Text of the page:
Working with Chrome Brass Pipe Working with Chrome Brass Pipe
There are a few things to keep in mind when completing jobs that require you to work with chrome brass pipe.
Composition of Chrome Brass
Chrome brass pipe is comprised of copper and zinc. The grades of chrome brass fluctuate according to the proportion of the copper to zinc in the pipe. The highest-grade chrome brass pipe consists of more copper than zinc, usually 85 percent copper to 15 percent zinc.
Working with Chrome Brass
Chromes brass pipes typically come in 12-foot lengths and have diameters ranging from 1/8 inch to 12 inches. The full length of the pipe needs to be evenly supported to prevent sagging if stored for an extended period. Brass chrome pipe is softer than steel pipe, so use caution when working with vices and clamps to prevent damaging the pipe. As well, brass pipe expands more than steel pipe, requiring more clearance room than steel would when installed. Chrome brass pipe should not be bent as bending the pipe can cause the chrome to flake and crack.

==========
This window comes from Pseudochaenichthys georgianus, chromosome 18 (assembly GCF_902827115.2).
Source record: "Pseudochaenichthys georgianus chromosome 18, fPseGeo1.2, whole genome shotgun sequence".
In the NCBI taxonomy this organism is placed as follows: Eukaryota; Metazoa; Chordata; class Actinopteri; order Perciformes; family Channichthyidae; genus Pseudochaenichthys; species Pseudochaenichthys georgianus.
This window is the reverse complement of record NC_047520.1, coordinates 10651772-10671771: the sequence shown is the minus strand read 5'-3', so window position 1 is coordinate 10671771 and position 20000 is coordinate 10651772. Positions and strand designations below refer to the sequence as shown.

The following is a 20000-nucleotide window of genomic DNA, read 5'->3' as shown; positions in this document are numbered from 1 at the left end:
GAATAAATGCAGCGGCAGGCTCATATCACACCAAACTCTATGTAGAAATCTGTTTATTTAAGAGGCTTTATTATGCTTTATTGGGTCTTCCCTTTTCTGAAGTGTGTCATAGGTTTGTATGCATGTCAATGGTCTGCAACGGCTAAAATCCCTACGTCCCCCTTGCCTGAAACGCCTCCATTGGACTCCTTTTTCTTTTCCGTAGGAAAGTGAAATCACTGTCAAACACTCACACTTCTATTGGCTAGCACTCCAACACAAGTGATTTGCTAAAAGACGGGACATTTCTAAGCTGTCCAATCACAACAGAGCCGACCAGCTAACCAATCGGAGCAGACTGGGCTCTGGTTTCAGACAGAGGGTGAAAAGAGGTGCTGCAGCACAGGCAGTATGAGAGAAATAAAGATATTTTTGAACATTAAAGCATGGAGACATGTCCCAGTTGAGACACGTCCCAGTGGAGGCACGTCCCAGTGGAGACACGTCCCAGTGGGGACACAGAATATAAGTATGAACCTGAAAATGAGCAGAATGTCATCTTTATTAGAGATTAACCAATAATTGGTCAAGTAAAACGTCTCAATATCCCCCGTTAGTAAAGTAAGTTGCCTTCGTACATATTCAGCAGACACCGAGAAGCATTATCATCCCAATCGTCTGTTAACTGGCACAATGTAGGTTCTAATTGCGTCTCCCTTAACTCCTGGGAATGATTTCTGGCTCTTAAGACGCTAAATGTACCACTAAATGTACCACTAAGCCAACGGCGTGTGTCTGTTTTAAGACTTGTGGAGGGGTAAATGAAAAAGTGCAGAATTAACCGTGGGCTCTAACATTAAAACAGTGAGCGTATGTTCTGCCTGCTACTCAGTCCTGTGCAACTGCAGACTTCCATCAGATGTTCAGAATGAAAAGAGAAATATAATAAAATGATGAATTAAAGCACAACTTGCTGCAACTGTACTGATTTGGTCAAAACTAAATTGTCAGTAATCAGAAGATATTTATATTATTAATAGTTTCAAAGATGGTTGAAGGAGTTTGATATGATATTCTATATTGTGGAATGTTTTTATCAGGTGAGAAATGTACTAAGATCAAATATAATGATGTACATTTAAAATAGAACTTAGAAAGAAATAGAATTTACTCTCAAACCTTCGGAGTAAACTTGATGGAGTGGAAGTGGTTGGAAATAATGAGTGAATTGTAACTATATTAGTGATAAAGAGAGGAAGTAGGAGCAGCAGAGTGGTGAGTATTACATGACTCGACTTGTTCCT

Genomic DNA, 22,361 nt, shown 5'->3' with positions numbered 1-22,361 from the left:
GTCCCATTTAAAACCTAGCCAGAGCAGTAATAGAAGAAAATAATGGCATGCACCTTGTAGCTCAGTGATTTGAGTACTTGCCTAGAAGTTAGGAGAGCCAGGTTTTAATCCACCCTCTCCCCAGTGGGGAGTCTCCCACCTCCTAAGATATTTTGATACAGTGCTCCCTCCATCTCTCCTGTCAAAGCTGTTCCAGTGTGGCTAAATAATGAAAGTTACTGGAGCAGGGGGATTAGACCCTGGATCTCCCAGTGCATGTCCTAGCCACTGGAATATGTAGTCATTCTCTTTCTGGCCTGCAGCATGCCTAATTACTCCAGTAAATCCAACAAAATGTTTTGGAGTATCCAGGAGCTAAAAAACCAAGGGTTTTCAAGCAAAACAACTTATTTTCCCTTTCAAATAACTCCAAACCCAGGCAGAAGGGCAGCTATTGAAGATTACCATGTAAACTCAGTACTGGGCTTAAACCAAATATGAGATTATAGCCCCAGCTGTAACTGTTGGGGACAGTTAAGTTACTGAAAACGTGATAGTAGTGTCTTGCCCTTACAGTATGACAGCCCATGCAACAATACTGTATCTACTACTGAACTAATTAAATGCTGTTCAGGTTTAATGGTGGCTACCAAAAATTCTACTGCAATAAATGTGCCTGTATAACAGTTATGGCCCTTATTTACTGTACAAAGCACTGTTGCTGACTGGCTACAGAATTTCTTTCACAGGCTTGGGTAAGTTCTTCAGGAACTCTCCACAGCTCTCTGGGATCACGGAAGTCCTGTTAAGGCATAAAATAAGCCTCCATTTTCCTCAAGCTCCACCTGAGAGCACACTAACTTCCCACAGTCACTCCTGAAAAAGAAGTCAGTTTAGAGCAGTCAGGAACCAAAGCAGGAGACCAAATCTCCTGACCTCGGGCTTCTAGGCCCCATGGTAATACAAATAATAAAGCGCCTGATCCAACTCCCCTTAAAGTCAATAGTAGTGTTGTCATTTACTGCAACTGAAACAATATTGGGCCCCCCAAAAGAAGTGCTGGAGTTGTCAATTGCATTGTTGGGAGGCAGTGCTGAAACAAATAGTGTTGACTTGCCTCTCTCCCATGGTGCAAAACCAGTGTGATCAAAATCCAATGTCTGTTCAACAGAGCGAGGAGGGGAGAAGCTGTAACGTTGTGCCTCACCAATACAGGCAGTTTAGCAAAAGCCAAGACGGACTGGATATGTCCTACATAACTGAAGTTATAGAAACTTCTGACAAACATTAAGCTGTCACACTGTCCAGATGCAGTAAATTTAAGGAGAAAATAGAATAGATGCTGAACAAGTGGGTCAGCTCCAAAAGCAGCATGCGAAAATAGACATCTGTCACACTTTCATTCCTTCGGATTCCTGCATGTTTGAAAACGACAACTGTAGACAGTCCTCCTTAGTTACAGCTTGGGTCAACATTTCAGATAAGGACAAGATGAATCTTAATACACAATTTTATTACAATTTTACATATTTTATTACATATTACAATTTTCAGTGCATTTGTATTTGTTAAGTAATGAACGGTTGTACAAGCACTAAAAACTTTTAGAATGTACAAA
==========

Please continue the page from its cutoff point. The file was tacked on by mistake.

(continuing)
Advantages and Disadvantages
A few advantages to using chrome brass is that it is corrosive resistant, less expansive and more pliable than other metals such as steel. A disadvantage to chrome brass is that it is not very resilient to cold temperature. As well chrome brass is heavy, which may add too much weight to make a viable option for some jobs.